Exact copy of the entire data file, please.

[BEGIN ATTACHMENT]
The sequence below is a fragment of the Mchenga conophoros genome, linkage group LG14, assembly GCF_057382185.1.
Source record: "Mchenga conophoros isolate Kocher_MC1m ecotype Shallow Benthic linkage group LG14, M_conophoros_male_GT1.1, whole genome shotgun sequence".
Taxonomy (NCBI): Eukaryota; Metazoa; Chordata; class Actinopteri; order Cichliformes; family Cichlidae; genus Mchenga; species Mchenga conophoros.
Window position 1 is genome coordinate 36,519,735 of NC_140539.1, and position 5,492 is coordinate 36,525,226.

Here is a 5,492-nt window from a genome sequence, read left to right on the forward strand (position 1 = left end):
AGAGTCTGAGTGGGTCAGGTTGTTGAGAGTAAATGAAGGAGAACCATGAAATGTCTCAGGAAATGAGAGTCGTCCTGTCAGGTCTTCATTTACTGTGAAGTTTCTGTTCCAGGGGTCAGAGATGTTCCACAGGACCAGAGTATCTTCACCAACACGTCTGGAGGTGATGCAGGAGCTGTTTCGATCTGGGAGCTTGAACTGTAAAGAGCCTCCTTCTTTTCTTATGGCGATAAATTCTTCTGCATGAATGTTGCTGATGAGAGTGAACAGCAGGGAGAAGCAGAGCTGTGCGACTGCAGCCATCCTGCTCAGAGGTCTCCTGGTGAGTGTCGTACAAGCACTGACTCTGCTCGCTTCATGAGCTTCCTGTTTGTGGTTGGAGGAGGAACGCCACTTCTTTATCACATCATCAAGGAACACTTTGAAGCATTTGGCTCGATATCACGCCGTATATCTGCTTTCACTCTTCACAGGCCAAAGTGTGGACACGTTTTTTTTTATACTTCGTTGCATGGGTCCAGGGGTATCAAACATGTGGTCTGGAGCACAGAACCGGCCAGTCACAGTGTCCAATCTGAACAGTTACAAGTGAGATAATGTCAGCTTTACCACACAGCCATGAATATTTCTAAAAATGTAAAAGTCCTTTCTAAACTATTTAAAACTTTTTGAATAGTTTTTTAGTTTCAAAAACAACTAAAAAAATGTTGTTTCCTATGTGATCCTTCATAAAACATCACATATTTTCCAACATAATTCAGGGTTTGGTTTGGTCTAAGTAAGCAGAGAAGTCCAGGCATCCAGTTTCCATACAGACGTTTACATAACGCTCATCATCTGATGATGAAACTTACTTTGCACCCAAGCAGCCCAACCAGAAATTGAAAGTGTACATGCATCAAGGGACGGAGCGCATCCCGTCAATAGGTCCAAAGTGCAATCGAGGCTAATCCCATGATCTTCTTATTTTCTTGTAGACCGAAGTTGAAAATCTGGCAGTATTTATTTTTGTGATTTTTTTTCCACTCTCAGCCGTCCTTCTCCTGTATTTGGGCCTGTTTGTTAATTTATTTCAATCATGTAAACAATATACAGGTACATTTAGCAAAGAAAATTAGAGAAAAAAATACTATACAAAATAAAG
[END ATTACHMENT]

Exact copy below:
The sequence below is a fragment of the Mchenga conophoros genome, linkage group LG14, assembly GCF_057382185.1.
Source record: "Mchenga conophoros isolate Kocher_MC1m ecotype Shallow Benthic linkage group LG14, M_conophoros_male_GT1.1, whole genome shotgun sequence".
Taxonomy (NCBI): Eukaryota; Metazoa; Chordata; class Actinopteri; order Cichliformes; family Cichlidae; genus Mchenga; species Mchenga conophoros.
Window position 1 is genome coordinate 36,519,735 of NC_140539.1, and position 5,492 is coordinate 36,525,226.

Here is a 5,492-nt window from a genome sequence, read left to right on the forward strand (position 1 = left end):
AGAGTCTGAGTGGGTCAGGTTGTTGAGAGTAAATGAAGGAGAACCATGAAATGTCTCAGGAAATGAGAGTCGTCCTGTCAGGTCTTCATTTACTGTGAAGTTTCTGTTCCAGGGGTCAGAGATGTTCCACAGGACCAGAGTATCTTCACCAACACGTCTGGAGGTGATGCAGGAGCTGTTTCGATCTGGGAGCTTGAACTGTAAAGAGCCTCCTTCTTTTCTTATGGCGATAAATTCTTCTGCATGAATGTTGCTGATGAGAGTGAACAGCAGGGAGAAGCAGAGCTGTGCGACTGCAGCCATCCTGCTCAGAGGTCTCCTGGTGAGTGTCGTACAAGCACTGACTCTGCTCGCTTCATGAGCTTCCTGTTTGTGGTTGGAGGAGGAACGCCACTTCTTTATCACATCATCAAGGAACACTTTGAAGCATTTGGCTCGATATCACGCCGTATATCTGCTTTCACTCTTCACAGGCCAAAGTGTGGACACGTTTTTTTTTATACTTCGTTGCATGGGTCCAGGGGTATCAAACATGTGGTCTGGAGCACAGAACCGGCCAGTCACAGTGTCCAATCTGAACAGTTACAAGTGAGATAATGTCAGCTTTACCACACAGCCATGAATATTTCTAAAAATGTAAAAGTCCTTTCTAAACTATTTAAAACTTTTTGAATAGTTTTTTAGTTTCAAAAACAACTAAAAAAATGTTGTTTCCTATGTGATCCTTCATAAAACATCACATATTTTCCAACATAATTCAGGGTTTGGTTTGGTCTAAGTAAGCAGAGAAGTCCAGGCATCCAGTTTCCATACAGACGTTTACATAACGCTCATCATCTGATGATGAAACTTACTTTGCACCCAAGCAGCCCAACCAGAAATTGAAAGTGTACATGCATCAAGGGACGGAGCGCATCCCGTCAATAGGTCCAAAGTGCAATCGAGGCTAATCCCATGATCTTCTTATTTTCTTGTAGACCGAAGTTGAAAATCTGGCAGTATTTATTTTTGTGATTTTTTTTCCACTCTCAGCCGTCCTTCTCCTGTATTTGGGCCTGTTTGTTAATTTATTTCAATCATGTAAACAATATACAGGTACATTTAGCAAAGAAAATTAGAGAAAAAAATACTATACAAAATAAAG